Technology & Ideas

Give Trade Peace a Chance

Easing U.S.-China tensions would have wide-ranging benefits.

President Donald Trump, left, and Xi Jinping, China's president, shake hands during a news conference at the Great Hall of the People in Beijing, China, on Nov. 9, 2017. 

Photographer: Bloomberg/Bloomberg

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ICYMI

Stocks meandered. Gaza burned. Melania Trump had kidney surgery.

Trade Peace Breaks Out

Trade wars are bad, and not so easy to win.

President Donald Trump once espoused the completely opposite belief. But he may be coming around. In a stunning reversal to years of tough China rhetoric, Trump this weekend fretted about the troubles of ZTE Corp., a Chinese telecom-equipment maker his administration had punished for flouting sanctions against Iran and North Korea. Americans who joined Team Trump because they liked his “America First” credo may be nonplussed by his newfound interest in saving Chinese jobs.

What gives? For one thing, Trump wants a lasting peace agreement with North Korea, notes Tim Culpan. To get that, he needs help from North Korea’s sponsor state, China. Making life miserable for one of China’s biggest tech companies doesn’t help this effort.

And China responded by offering its own lifeline to American chipmaker Qualcomm Inc., a ZTE supplier: It will crank up its regulatory approval process for Qualcomm’s bid to buy Dutch company NXP Semiconductors NV. Qualcomm really needs that deal to happen, writes Alex Webb.

For the moment, at least, trade peace seems more beneficial than trade war. Looking far ahead into a rosy future where everybody keeps playing nice, North Korea could become the next Vietnam – a formerly cloistered country opening up to global trade – writes Shuli Ren. In fact, South Korea’s Samsung might find North Korean manufacturing cheaper than Vietnam’s, making the latter nation a derivative casualty in the trade peace between the U.S. and China.

So free trade has its downsides. But it’s still better than the alternative.  

The Bloomberg View

Mike Bloomberg’s graduation address to Rice University warns America is suffering from “an epidemic of dishonesty.” This quote sums up the speech, and our politics: “The greatest threat to American democracy isn't communism, jihadism, or any other external force or foreign power. It's our own willingness to tolerate dishonesty in service of party, and in pursuit of power.

The world has an obesity problem, and taxing sugary drinks can help solve it, write Bloomberg’s editors.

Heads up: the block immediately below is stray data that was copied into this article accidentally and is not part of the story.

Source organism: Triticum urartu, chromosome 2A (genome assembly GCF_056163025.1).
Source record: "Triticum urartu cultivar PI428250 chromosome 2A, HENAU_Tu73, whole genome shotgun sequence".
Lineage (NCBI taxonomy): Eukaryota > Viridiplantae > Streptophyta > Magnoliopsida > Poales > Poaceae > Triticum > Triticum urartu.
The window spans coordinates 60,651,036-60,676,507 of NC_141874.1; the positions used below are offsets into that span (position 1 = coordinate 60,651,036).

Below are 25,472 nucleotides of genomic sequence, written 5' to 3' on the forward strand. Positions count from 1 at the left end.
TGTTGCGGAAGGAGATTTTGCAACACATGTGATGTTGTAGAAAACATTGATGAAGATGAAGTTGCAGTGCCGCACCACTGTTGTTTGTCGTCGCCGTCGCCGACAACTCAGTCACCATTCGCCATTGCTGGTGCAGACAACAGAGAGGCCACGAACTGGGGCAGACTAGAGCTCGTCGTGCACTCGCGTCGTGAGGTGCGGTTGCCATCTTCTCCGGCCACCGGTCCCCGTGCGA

Republicans want to punish companies trying to put some distance between themselves and gun makers. The party “needs to refresh its memory on the proper role and limits of government power,” Bloomberg’s editors write.

Big Gamble

The Supreme Court today ruled Congress can’t stop states from legalizing sports betting. This opens up a potential $150 billion industry, according to one estimate, and the share prices of casino operators and suppliers boomed accordingly.

The ruling also opens up a big can of worms. Will sports leagues – including the NCAA, which opposed the ruling – get a cut of future winnings? What does that mean for the compensation of pro athletes? College athletes? What will illegal bookies do with all their free time?

One clear winner here is the states. This could give them a new revenue stream (along with, maybe a public-health crisis of gambling addiction). One worry here is that state lotteries are already “a regressive tax on the poor,” writes Stephen Carter in a piece about privatizing those games. Will sports betting and sports lotteries have the same problem?

Anyway, the Supreme Court ruling is a major victory for states’ rights, according to Noah Feldman. It could be a harbinger of what's to come from a more-conservative court.

Scouts Vs. Mormons

The Mormons are breaking up with the Boy Scouts, ending a long and mutually beneficial relationship; the Scouts helped the Mormons assimilate into American society, while the Mormons comprised a big part of Scout membership. The Mormons can’t abide by the steps the Scouts – soon to be known as Scouts BSA – are taking to be more inclusive. This divorce is a bad sign for the church, and for America, writes Noah Feldman.

Chart Attack

Retail’s secret to surviving Amazon.com Inc. might be teaming up with Amazon, writes Sarah Halzack.

California’s solar-panel mandate is going to make some companies a lot of money – but maybe not the ones you think, writes Liam Denning.

Speed Round

Shari Redstone and Les Moonves are going to bicker CBS Corp. and Viacom Inc. right out of existence, if they’re not careful. – Tara Lachapelle

Carl Icahn just got a win at Xerox Corp. But what happens next? – Brooke Sutherland

Germans are getting sick of Americans. – Leonid Bershidsky

Global banks wanting to do business in China are rushing into a black box. – Nisha Gopalan and Anjani Trivedi

I have met the high-drug-price enemy, and it is us. – Max Nisen

Kicker

You can bet on basically anything in the Meghan Markle-Prince Harry wedding, including the color of the hat Queen Elizabeth will wear.

Note: Please send fancy hats, suggestions and kicker ideas to Mark Gongloff at mgongloff1@bloomberg.net.

This column does not necessarily reflect the opinion of the editorial board or Bloomberg LP and its owners.

    To contact the author of this story:
    Mark Gongloff at mgongloff1@bloomberg.net

    To contact the editor responsible for this story:
    Timothy L. O'Brien at tobrien46@bloomberg.net

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